Review what’s bad, retain what’s beneficial

I applaud the newly-elected government’s commitment in fulfilling their manifesto; ensuring they are not merely empty promises.

Just a day after winning the election, Prime Minister Tun Dr Mahathir Mohamad announced the first order of business – to look at the country’s finance and economic management with one of it being the review of mega projects.

As someone who will benefit from some of the infrastructure plans, I strongly feel that we should retain some of the mega projects, particularly the Kuala Lumpur-Singapore High-Speed Rail (HSR).

I travel to Singapore for work every day from Johor Bahru and the commute is still a hassle even though I’ve been doing it for almost six years now. I opt to ride my motorbike because it’s the fastest and most flexible way of getting around.

However, most Malaysians who travel daily with motorbikes to Singapore would agree that there are literally thousands of people going across on bikes every day and if you are commuting to Singapore in the morning and back to Johor Bahru in the evening, be prepared to queue as it could take over two hours just to get across each checkpoint.

Overall, that’s a two and a half to four hour average commute daily. The problem is not just the traffic jam to clear immigration but driving during peak hours in both Malaysia and Singapore takes a longer time to reach your destination.

The evening traffic jam is the worst, as traffic builds up as early as 4.30pm. Friday evening is a nightmare.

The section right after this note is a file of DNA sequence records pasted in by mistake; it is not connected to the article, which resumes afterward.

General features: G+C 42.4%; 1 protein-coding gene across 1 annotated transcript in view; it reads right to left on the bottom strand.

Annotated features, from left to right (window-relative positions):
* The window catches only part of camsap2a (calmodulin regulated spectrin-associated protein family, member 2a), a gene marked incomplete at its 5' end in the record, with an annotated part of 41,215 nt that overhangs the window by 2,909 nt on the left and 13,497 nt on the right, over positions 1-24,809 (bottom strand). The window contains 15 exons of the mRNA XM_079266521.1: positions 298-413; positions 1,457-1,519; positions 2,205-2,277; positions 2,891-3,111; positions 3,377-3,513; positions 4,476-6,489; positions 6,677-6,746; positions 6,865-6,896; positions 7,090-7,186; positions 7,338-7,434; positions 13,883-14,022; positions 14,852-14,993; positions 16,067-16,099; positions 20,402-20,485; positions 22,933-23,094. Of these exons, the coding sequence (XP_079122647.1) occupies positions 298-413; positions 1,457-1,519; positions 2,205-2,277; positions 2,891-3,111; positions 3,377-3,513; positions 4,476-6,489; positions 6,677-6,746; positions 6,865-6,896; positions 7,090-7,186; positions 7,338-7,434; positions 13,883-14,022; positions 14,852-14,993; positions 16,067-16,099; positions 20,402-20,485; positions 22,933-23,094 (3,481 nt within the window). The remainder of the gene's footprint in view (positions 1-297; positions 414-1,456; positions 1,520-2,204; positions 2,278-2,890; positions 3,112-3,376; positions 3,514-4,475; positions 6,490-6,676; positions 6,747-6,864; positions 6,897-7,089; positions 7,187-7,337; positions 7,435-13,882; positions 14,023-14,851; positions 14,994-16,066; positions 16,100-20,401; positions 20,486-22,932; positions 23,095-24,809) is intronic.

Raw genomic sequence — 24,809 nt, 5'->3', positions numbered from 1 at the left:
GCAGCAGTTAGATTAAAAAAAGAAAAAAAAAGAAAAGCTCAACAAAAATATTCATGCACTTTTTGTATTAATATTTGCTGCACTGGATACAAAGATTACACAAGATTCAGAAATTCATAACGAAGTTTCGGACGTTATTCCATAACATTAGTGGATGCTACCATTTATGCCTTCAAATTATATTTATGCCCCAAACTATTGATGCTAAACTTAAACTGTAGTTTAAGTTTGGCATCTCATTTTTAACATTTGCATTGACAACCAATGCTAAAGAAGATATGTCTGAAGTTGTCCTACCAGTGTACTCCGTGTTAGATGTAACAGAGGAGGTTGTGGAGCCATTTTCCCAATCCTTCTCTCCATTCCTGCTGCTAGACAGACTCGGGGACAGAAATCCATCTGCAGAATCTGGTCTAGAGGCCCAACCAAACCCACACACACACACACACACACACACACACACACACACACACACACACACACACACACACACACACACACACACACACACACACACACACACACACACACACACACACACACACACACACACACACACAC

Though I’ve gotten used to the endless queuing (sometimes getting stuck in a traffic jam under the scorching sun or when the immigration systems experience a technical glitch), I wish there was an easier way to do this.

When the HSR project was announced, it garnered mixed receptions. Some felt it was too costly and unnecessary at this point of time while others (like me) beamed with delight. Traveling to work will be a lot more convenient, I thought.

Still, I gave the project the benefit of the doubt and went to one of its road shows in Batu Pahat.

The project leverages on an improved travel experience of shorter travel time (90 minutes from KL to Singapore). Some dead town will be revived too through their economic development programme.

Sure, the project may sound costly but it’s beneficial in the long run. I’m all for Tun M’s efforts in reducing the country’s debts, but I hope the HSR project won’t be at its expense.

It’s a relief to know that I can finally move back to Batu Pahat and commute to Singapore using the HSR rather than rent a room in Johor Bahru. With the HSR, I (and thousands of other Malaysians who are in the same boat) can spend more time with their families and still work in Singapore.

We can’t look past the HSR’s main objectives: to build an efficient travel mode between KL and Singapore, encouraging economic and development growth as well as creating job and business prospects.

Some of us might be able to come back and serve our country given the right opportunities. For as long as the objectives are met, perhaps it’s wise to retain the project.

Mohd Ismail Yahya is an FMT reader.

The views expressed are those of the author and do not necessarily reflect those of FMT.